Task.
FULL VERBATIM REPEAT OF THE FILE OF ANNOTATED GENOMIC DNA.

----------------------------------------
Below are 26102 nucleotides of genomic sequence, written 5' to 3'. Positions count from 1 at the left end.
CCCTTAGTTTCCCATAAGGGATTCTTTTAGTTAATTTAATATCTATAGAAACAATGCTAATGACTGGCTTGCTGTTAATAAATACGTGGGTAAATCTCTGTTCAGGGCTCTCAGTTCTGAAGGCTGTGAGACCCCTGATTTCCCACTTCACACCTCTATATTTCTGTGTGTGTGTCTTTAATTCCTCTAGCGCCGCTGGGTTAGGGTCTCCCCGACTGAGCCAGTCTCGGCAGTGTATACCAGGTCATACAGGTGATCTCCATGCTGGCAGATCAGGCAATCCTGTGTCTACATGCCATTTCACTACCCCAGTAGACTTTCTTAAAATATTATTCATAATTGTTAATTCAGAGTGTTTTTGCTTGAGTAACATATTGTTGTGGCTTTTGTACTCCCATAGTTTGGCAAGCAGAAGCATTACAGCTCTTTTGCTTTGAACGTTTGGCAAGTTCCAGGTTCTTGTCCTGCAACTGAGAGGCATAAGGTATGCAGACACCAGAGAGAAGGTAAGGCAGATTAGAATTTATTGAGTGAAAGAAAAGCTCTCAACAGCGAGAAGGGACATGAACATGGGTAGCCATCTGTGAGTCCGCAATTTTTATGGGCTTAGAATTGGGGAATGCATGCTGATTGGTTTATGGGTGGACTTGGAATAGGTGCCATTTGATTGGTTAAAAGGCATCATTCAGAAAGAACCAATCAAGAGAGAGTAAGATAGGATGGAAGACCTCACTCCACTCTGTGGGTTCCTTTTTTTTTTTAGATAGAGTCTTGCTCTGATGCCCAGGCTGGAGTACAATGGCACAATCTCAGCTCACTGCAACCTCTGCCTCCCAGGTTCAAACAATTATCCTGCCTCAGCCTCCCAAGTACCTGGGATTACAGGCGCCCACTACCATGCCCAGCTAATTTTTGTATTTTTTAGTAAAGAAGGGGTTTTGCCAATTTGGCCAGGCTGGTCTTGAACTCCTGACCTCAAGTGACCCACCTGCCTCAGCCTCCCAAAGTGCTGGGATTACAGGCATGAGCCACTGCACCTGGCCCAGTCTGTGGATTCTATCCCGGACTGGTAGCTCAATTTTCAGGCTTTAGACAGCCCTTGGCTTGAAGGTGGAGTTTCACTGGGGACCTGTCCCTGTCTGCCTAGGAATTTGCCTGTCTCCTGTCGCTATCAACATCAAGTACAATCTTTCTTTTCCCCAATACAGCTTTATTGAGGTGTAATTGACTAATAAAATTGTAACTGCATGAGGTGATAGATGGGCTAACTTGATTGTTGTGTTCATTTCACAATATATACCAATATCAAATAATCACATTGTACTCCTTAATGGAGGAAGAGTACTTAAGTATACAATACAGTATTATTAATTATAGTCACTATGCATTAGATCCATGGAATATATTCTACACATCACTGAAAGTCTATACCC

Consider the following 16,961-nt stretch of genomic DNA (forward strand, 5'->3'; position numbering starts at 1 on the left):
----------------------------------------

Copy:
Below are 26102 nucleotides of genomic sequence, written 5' to 3'. Positions count from 1 at the left end.
CCCTTAGTTTCCCATAAGGGATTCTTTTAGTTAATTTAATATCTATAGAAACAATGCTAATGACTGGCTTGCTGTTAATAAATACGTGGGTAAATCTCTGTTCAGGGCTCTCAGTTCTGAAGGCTGTGAGACCCCTGATTTCCCACTTCACACCTCTATATTTCTGTGTGTGTGTCTTTAATTCCTCTAGCGCCGCTGGGTTAGGGTCTCCCCGACTGAGCCAGTCTCGGCAGTGTATACCAGGTCATACAGGTGATCTCCATGCTGGCAGATCAGGCAATCCTGTGTCTACATGCCATTTCACTACCCCAGTAGACTTTCTTAAAATATTATTCATAATTGTTAATTCAGAGTGTTTTTGCTTGAGTAACATATTGTTGTGGCTTTTGTACTCCCATAGTTTGGCAAGCAGAAGCATTACAGCTCTTTTGCTTTGAACGTTTGGCAAGTTCCAGGTTCTTGTCCTGCAACTGAGAGGCATAAGGTATGCAGACACCAGAGAGAAGGTAAGGCAGATTAGAATTTATTGAGTGAAAGAAAAGCTCTCAACAGCGAGAAGGGACATGAACATGGGTAGCCATCTGTGAGTCCGCAATTTTTATGGGCTTAGAATTGGGGAATGCATGCTGATTGGTTTATGGGTGGACTTGGAATAGGTGCCATTTGATTGGTTAAAAGGCATCATTCAGAAAGAACCAATCAAGAGAGAGTAAGATAGGATGGAAGACCTCACTCCACTCTGTGGGTTCCTTTTTTTTTTTAGATAGAGTCTTGCTCTGATGCCCAGGCTGGAGTACAATGGCACAATCTCAGCTCACTGCAACCTCTGCCTCCCAGGTTCAAACAATTATCCTGCCTCAGCCTCCCAAGTACCTGGGATTACAGGCGCCCACTACCATGCCCAGCTAATTTTTGTATTTTTTAGTAAAGAAGGGGTTTTGCCAATTTGGCCAGGCTGGTCTTGAACTCCTGACCTCAAGTGACCCACCTGCCTCAGCCTCCCAAAGTGCTGGGATTACAGGCATGAGCCACTGCACCTGGCCCAGTCTGTGGATTCTATCCCGGACTGGTAGCTCAATTTTCAGGCTTTAGACAGCCCTTGGCTTGAAGGTGGAGTTTCACTGGGGACCTGTCCCTGTCTGCCTAGGAATTTGCCTGTCTCCTGTCGCTATCAACATCAAGTACAATCTTTCTTTTCCCCAATACAGCTTTATTGAGGTGTAATTGACTAATAAAATTGTAACTGCATGAGGTGATAGATGGGCTAACTTGATTGTTGTGTTCATTTCACAATATATACCAATATCAAATAATCACATTGTACTCCTTAATGGAGGAAGAGTACTTAAGTATACAATACAGTATTATTAATTATAGTCACTATGCATTAGATCCATGGAATATATTCTACACATCACTGAAAGTCTATACCC

Consider the following 16,961-nt stretch of genomic DNA (forward strand, 5'->3'; position numbering starts at 1 on the left):